What will customs look like after Brexit?

With Brexit Day fast approaching and major customs-related issues still yet to be agreed & made law between Ireland, the UK and the EU, there’s still far too much uncertainty surrounding the costs and delays that Brexit will cause. To prepare as best we can, we’ve researched the likelihood of import-export duties and border delays in the event of a number of different scenarios.

UK/EU Customs Predictions for 29 March 2019

We’re currently basing our assumptions on 3 possible Brexit scenarios for post-29 March 2019. The contingency plans that we’re developing in-house are all based around these three scenarios, and are updated as and when further information becomes available.

1: A ‘No Deal’ Brexit

  • Border delay risk: high
  • Trade tariff risk: high
  • Likelihood: high

If Britain ‘crashes out’ with no EU agreement in place on 29 March 2019, then Britain will default to WTO rules and be classed as a ‘Third Country’. Countries like Norway, Liechtenstein and Switzerland have long-established agreements that enable for near-seamless road border transitions in and out of the EU, but these agreements don’t yet exist with the UK.

In the absence of a clear agreement between the UK and the EU, trucks could be subject to border checks until a new customs agreement has been reached and made law. This could cause significant delays on both sides of the border; it will affect how pallets can be combined on a single truck load, and transport costs will inevitably increase.

Following the UK’s rejection of the EU Withdrawal Bill on 15 January 2019, we believe that a No Deal Brexit is now the most likely outcome.

2: A Delayed Brexit

  • Border delay risk: medium
  • Trade tariff risk: medium
  • Likelihood: slim

With just weeks left until 29 March, there’s a chance that Brexit Day could be postponed for a period of time while the UK works to break the stalemate that’s building in Parliament. If the UK needs to form a new government, conduct a general election or carry out a second referendum (highly unlikely at this time), then the sensible thing to do would be to delay the Brexit date for a period of time. Such a delay would still require formal approval from within the UK government and the European Parliament.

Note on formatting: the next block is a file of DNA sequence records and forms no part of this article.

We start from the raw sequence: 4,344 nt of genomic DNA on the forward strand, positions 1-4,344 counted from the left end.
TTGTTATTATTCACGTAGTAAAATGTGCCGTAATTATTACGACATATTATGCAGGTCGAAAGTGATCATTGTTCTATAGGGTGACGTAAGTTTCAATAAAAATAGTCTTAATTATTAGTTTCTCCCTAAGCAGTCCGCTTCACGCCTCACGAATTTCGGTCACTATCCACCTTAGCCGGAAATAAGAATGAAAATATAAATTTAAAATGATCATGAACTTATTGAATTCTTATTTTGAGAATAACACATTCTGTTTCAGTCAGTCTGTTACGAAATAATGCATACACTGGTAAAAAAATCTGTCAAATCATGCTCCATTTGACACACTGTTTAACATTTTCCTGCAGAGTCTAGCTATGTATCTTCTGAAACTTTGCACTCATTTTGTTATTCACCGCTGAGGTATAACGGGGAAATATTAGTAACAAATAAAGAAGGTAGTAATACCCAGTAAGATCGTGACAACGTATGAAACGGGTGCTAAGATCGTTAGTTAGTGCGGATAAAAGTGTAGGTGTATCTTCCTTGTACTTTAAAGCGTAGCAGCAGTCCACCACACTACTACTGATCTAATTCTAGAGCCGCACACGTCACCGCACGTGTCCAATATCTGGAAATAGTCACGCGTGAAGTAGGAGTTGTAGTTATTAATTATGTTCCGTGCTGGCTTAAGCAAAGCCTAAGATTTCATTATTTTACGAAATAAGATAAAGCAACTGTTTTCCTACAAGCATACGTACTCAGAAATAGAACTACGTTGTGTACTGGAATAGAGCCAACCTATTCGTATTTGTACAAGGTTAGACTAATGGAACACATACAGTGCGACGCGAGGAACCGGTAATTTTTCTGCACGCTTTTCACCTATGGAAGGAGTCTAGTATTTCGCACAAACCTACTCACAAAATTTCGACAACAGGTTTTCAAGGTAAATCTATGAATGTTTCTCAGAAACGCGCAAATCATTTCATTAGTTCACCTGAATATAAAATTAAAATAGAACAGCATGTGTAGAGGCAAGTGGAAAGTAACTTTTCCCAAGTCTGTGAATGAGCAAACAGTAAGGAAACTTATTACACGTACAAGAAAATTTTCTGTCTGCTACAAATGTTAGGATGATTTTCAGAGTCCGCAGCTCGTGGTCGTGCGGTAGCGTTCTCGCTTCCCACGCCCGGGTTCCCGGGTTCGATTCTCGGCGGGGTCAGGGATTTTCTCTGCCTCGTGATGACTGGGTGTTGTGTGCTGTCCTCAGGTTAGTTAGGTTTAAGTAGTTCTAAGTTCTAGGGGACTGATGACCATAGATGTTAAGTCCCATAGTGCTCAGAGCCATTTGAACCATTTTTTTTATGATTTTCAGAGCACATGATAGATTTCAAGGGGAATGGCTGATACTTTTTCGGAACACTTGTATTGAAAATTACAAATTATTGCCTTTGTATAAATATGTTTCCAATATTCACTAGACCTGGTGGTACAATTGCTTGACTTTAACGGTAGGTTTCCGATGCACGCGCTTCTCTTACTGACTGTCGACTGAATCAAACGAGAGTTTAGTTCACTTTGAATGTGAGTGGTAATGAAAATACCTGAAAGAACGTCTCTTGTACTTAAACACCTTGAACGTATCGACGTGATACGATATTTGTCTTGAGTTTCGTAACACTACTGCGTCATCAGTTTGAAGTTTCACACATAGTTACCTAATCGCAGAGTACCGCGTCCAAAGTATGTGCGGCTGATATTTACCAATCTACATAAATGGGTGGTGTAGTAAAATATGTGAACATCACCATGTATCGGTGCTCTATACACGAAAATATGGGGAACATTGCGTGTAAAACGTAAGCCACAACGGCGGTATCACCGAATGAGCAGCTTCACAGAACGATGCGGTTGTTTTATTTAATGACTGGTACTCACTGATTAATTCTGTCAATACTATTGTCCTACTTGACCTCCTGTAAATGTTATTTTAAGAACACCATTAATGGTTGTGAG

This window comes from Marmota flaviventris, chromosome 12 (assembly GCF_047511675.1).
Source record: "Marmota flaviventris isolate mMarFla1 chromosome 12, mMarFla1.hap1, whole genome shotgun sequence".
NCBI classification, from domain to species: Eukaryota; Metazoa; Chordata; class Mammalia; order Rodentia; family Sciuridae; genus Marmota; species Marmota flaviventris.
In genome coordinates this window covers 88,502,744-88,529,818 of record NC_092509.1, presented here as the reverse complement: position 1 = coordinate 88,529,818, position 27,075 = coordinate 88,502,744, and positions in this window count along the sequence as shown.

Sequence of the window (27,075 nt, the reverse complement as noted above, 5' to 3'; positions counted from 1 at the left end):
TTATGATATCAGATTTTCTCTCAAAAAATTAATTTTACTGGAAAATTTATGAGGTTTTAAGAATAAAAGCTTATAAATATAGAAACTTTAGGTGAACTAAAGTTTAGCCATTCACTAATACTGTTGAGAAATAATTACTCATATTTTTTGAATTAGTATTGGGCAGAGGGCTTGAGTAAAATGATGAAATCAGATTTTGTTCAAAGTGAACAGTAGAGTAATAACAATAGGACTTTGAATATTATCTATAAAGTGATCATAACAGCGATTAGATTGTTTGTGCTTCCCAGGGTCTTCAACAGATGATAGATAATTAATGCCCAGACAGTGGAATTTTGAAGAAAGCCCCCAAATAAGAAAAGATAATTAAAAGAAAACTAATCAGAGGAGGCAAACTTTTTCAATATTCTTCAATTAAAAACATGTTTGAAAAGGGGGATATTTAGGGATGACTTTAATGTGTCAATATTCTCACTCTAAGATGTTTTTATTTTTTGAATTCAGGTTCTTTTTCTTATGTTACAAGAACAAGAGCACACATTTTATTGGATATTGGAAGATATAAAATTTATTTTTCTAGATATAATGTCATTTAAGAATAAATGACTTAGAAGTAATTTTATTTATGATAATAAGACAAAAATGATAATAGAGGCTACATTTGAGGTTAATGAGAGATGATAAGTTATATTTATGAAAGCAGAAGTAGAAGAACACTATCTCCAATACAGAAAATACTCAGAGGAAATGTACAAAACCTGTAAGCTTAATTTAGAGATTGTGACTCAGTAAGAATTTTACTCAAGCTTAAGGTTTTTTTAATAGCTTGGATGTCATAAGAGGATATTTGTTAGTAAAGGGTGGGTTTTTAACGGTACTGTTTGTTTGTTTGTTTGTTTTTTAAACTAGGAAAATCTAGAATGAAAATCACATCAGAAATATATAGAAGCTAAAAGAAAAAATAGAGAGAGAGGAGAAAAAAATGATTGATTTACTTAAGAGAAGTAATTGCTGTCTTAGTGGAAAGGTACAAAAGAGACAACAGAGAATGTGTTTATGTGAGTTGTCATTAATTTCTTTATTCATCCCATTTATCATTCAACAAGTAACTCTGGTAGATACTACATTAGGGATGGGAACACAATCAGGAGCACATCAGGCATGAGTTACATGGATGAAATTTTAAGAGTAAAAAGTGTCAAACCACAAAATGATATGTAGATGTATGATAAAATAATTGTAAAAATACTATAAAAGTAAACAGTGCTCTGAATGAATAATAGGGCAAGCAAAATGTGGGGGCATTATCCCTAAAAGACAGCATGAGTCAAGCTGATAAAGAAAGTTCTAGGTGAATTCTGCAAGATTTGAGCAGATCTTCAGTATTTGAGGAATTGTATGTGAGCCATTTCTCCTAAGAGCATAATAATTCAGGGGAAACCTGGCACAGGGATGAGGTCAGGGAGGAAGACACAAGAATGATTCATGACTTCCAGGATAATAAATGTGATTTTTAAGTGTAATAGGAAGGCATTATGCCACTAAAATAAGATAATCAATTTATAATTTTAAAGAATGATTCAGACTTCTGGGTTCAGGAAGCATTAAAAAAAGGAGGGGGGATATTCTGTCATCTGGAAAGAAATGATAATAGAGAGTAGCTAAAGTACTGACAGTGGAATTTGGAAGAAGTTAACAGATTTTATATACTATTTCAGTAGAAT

3: ‘A Patchwork’ Brexit

  • Border delay risk: unknown
  • Trade tariff risk: unknown
  • Likelihood: slim

Now that the UK’s House of Commons have formally rejected the EU withdrawal bill, there is no formal Brexit proposal on the table. There’s arguably not enough time to create fresh proposals from scratch, either. The last attempt at a workable deal between the UK and the EU is likely to be a patchwork agreement that combines elements of the proposals already rejected. A hybrid agreement, combining parts of Plan A+, Chequers and the UK Withdrawal Bill, may still be presented.

Other potential outcomes

There are a number of outcomes not covered here, but at this stage we believe that any other possibilities are too unlikely to merit serious consideration.  We’ll update our Brexit Customs predictions as more facts emerge. If you have any specific questions, you can reach out to our dedicated Brexit Team or take a look at our news section for the latest updates.

How Baku GLS are preparing

Our aim is to become industry experts on all matters Brexit so that, when the UK formally leaves the EU, we can continue to deliver the highest standards for our transport clients. We’re actively attending all Brexit talks, customs briefings and department of agriculture meetings. We’re reading every whitepaper and government proposal, and we’re keeping a close eye on developments here, in the UK and on mainland Europe. We’re maintaining a number of contingency plans so that, whatever the outcome of the next few months, we’re able to respond quickly. If you want to know more about how Baku can help you control costs and timelines after 29 March 2019, please get in touch.